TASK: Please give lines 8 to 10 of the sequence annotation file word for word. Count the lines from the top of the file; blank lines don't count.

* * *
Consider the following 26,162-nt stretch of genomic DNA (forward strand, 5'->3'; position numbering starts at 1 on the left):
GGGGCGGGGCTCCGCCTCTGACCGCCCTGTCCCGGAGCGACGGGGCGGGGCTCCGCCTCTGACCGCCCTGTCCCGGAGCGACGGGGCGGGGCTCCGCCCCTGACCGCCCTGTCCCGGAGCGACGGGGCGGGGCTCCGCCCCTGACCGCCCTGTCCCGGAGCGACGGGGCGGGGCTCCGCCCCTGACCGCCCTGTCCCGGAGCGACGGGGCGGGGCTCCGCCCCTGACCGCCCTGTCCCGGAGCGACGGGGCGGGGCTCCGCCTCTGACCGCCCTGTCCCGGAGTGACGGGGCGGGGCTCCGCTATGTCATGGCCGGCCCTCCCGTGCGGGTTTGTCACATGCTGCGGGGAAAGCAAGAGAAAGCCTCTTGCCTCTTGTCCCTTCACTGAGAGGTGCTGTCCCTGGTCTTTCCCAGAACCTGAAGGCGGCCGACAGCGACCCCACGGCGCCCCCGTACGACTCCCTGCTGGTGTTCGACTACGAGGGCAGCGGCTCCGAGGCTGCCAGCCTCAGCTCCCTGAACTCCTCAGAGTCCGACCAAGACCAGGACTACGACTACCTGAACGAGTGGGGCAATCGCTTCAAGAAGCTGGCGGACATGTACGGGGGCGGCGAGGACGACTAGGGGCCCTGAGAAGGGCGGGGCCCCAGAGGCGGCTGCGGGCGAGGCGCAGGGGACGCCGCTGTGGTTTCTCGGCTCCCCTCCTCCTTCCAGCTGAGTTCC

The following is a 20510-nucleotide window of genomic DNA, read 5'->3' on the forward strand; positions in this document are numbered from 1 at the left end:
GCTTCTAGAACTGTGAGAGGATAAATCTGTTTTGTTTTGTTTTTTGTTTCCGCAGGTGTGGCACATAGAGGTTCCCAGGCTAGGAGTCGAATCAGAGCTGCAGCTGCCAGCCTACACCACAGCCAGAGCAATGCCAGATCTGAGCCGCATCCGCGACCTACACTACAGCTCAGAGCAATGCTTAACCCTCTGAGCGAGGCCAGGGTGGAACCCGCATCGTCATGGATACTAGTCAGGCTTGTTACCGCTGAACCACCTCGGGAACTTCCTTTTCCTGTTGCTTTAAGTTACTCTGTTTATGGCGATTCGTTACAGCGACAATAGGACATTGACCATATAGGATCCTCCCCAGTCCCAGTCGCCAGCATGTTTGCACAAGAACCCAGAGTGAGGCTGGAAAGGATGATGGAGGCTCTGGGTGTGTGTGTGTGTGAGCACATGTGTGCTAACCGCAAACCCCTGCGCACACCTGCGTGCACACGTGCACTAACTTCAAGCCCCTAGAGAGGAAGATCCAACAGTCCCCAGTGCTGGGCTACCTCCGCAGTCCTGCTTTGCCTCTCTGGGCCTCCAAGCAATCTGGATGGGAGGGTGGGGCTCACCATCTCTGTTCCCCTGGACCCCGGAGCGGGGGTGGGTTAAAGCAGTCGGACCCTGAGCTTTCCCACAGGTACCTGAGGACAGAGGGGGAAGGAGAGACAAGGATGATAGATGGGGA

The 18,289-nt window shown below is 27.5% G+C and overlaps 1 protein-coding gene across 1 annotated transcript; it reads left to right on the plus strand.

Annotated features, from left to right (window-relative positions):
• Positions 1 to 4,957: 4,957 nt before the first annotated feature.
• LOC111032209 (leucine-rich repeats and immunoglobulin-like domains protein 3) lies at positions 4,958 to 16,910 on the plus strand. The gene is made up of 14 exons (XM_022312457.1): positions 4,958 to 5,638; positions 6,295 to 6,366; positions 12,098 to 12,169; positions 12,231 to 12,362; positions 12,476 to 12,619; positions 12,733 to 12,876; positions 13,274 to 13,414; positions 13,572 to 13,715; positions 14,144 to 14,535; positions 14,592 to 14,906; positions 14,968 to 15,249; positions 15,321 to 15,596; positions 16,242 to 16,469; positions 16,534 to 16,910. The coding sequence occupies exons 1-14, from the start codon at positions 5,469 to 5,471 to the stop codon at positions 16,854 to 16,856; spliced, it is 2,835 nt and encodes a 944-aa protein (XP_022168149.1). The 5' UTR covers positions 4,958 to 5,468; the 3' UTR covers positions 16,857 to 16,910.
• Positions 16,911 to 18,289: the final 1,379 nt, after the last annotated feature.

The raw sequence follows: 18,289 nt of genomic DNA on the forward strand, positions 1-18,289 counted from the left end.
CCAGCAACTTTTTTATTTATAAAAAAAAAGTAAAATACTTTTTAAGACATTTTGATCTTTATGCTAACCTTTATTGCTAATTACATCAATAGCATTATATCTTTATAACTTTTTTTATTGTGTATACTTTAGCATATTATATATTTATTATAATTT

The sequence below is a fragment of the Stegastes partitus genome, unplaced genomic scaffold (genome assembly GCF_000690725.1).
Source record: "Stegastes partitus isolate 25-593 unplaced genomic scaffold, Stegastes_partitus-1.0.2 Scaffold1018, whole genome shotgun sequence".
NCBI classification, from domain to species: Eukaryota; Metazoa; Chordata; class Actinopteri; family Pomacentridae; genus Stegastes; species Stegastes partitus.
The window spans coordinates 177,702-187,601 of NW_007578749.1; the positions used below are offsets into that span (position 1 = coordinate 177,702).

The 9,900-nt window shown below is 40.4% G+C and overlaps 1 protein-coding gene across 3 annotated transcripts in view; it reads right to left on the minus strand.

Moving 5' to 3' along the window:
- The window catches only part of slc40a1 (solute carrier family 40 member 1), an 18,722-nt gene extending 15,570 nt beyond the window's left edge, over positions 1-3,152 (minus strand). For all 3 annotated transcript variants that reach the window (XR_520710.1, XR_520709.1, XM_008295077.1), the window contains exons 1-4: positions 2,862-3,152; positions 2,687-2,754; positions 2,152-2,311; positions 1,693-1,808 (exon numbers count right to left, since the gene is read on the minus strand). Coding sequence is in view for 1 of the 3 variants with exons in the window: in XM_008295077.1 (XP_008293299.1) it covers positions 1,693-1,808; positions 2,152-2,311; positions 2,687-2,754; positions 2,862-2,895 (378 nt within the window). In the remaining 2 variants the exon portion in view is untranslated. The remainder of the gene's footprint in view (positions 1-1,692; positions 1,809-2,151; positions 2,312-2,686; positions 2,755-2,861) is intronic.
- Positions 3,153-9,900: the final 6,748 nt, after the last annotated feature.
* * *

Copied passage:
• LOC111032209 (leucine-rich repeats and immunoglobulin-like domains protein 3) lies at positions 4,958 to 16,910 on the plus strand. The gene is made up of 14 exons (XM_022312457.1): positions 4,958 to 5,638; positions 6,295 to 6,366; positions 12,098 to 12,169; positions 12,231 to 12,362; positions 12,476 to 12,619; positions 12,733 to 12,876; positions 13,274 to 13,414; positions 13,572 to 13,715; positions 14,144 to 14,535; positions 14,592 to 14,906; positions 14,968 to 15,249; positions 15,321 to 15,596; positions 16,242 to 16,469; positions 16,534 to 16,910. The coding sequence occupies exons 1-14, from the start codon at positions 5,469 to 5,471 to the stop codon at positions 16,854 to 16,856; spliced, it is 2,835 nt and encodes a 944-aa protein (XP_022168149.1). The 5' UTR covers positions 4,958 to 5,468; the 3' UTR covers positions 16,857 to 16,910.
• Positions 16,911 to 18,289: the final 1,379 nt, after the last annotated feature.

The raw sequence follows: 18,289 nt of genomic DNA on the forward strand, positions 1-18,289 counted from the left end.